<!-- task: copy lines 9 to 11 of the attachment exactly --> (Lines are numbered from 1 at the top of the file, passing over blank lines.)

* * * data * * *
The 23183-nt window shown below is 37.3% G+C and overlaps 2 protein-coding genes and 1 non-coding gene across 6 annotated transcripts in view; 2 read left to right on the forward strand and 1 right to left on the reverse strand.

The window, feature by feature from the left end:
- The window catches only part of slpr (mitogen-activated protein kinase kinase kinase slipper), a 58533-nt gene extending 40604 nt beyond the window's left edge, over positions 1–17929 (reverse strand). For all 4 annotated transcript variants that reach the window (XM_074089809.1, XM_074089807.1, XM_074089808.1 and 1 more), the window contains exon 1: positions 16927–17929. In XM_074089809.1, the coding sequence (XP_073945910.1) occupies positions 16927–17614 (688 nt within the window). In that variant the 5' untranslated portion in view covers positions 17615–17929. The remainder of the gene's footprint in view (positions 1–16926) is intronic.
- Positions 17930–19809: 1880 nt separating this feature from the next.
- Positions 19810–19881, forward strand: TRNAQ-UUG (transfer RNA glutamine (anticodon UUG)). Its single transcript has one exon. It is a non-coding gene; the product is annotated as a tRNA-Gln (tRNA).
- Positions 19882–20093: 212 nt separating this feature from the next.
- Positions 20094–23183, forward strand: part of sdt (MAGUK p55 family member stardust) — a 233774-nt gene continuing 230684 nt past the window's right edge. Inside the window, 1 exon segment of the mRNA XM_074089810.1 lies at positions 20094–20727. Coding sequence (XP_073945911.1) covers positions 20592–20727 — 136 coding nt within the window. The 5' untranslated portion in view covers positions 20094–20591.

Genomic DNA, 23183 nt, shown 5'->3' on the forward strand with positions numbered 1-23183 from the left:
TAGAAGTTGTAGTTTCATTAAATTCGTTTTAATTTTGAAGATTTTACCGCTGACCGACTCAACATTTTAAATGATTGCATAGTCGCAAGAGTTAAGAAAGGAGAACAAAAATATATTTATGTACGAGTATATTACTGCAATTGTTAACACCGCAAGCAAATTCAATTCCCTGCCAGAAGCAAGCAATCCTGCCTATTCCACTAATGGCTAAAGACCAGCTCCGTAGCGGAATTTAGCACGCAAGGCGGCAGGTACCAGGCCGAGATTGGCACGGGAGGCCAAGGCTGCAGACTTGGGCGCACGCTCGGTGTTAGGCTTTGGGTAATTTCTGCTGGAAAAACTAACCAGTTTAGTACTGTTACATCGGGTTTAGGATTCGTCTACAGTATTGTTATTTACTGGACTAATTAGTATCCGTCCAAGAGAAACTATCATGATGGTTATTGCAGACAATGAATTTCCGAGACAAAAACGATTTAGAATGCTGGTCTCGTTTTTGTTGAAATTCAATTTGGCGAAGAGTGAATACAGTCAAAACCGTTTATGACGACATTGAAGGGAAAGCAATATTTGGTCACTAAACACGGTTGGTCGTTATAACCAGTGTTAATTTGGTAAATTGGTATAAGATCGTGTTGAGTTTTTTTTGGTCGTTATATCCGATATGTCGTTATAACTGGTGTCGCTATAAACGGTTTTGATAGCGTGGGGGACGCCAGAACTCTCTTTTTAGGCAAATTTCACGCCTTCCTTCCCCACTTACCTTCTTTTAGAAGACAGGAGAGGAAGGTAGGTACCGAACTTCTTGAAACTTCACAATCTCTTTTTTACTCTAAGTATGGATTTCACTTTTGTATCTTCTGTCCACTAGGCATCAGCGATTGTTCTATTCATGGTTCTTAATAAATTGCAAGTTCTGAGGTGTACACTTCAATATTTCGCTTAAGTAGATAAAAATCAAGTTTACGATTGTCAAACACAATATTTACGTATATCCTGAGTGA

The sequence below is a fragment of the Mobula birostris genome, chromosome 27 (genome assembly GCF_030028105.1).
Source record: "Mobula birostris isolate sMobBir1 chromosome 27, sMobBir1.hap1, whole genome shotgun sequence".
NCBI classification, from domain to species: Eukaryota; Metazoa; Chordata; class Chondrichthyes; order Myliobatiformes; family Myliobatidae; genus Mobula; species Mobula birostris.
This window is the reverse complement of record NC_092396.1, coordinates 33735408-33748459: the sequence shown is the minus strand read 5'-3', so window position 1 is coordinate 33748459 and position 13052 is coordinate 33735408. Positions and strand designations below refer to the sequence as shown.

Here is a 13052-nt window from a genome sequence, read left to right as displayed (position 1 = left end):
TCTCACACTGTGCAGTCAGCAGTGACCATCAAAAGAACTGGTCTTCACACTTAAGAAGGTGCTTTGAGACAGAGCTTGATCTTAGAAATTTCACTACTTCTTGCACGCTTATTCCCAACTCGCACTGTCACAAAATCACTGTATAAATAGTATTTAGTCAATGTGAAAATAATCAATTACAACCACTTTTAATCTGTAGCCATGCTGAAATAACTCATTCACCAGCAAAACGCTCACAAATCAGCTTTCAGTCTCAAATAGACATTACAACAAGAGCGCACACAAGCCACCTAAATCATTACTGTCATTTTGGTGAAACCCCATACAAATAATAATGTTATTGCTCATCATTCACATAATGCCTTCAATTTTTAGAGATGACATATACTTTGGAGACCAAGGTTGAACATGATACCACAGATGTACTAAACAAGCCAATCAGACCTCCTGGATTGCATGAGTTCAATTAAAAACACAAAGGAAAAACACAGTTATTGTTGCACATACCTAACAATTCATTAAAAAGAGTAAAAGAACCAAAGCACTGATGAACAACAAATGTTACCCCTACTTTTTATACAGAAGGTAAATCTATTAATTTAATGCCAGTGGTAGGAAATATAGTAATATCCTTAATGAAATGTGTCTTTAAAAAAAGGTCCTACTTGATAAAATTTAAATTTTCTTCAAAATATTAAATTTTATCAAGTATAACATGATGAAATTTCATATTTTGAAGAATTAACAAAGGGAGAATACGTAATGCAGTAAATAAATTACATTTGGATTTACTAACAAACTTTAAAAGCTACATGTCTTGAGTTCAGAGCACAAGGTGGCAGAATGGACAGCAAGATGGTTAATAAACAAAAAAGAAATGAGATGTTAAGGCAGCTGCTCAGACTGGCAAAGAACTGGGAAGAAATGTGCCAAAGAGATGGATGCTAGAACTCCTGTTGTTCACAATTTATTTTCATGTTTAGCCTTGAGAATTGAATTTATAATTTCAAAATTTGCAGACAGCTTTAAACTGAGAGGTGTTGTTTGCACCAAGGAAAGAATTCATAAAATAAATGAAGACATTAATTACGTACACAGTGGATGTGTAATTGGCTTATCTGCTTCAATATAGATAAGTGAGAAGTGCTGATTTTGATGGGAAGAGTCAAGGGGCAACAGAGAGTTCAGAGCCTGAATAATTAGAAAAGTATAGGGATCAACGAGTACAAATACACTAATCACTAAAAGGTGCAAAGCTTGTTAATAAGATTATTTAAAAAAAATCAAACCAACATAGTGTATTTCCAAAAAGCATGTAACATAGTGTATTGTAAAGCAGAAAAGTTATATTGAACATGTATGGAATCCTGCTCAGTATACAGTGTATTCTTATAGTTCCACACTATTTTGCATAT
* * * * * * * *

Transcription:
TAGAAGTTGTAGTTTCATTAAATTCGTTTTAATTTTGAAGATTTTACCGCTGACCGACTCAACATTTTAAATGATTGCATAGTCGCAAGAGTTAAGAAAGGAGAACAAAAATATATTTATGTACGAGTATATTACTGCAATTGTTAACACCGCAAGCAAATTCAATTCCCTGCCAGAAGCAAGCAATCCTGCCTATTCCACTAATGGCTAAAGACCAGCTCCGTAGCGGAATTTAGCACGCAAGGCGGCAGGTACCAGGCCGAGATTGGCACGGGAGGCCAAGGCTGCAGACTTGGGCGCACGCTCGGTGTTAGGCTTTGGGTAATTTCTGCTGGAAAAACTAACCAGTTTAGTACTGTTACATCGGGTTTAGGATTCGTCTACAGTATTGTTATTTACTGGACTAATTAGTATCCGTCCAAGAGAAACTATCATGATGGTTATTGCAGACAATGAATTTCCGAGACAAAAACGATTTAGAATGCTGGTCTCGTTTTTGTTGAAATTCAATTTGGCGAAGAGTGAATACAGTCAAAACCGTTTATGACGACATTGAAGGGAAAGCAATATTTGGTCACTAAACACGGTTGGTCGTTATAACCAGTGTTAATTTGGTAAATTGGTATAAGATCGTGTTGAGTTTTTTTTGGTCGTTATATCCGATATGTCGTTATAACTGGTGTCGCTATAAACGGTTTTGATAGCGTGGGGGACGCCAGAACTCTCTTTTTAGGCAAATTTCACGCCTTCCTTCCCCACTTACCTTCTTTTAGAAGACAGGAGAGGAAGGTAGGTACCGAACTTCTTGAAACTTCACAATCTCTTTTTTACTCTAAGTATGGATTTCACTTTTGTATCTTCTGTCCACTAGGCATCAGCGATTGTTCTATTCATGGTTCTTAATAAATTGCAAGTTCTGAGGTGTACACTTCAATATTTCGCTTAAGTAGATAAAAATCAAGTTTACGATTGTCAAACACAATATTTACGTATATCCTGAGTGA

The sequence below is a fragment of the Mobula birostris genome, chromosome 27 (genome assembly GCF_030028105.1).
Source record: "Mobula birostris isolate sMobBir1 chromosome 27, sMobBir1.hap1, whole genome shotgun sequence".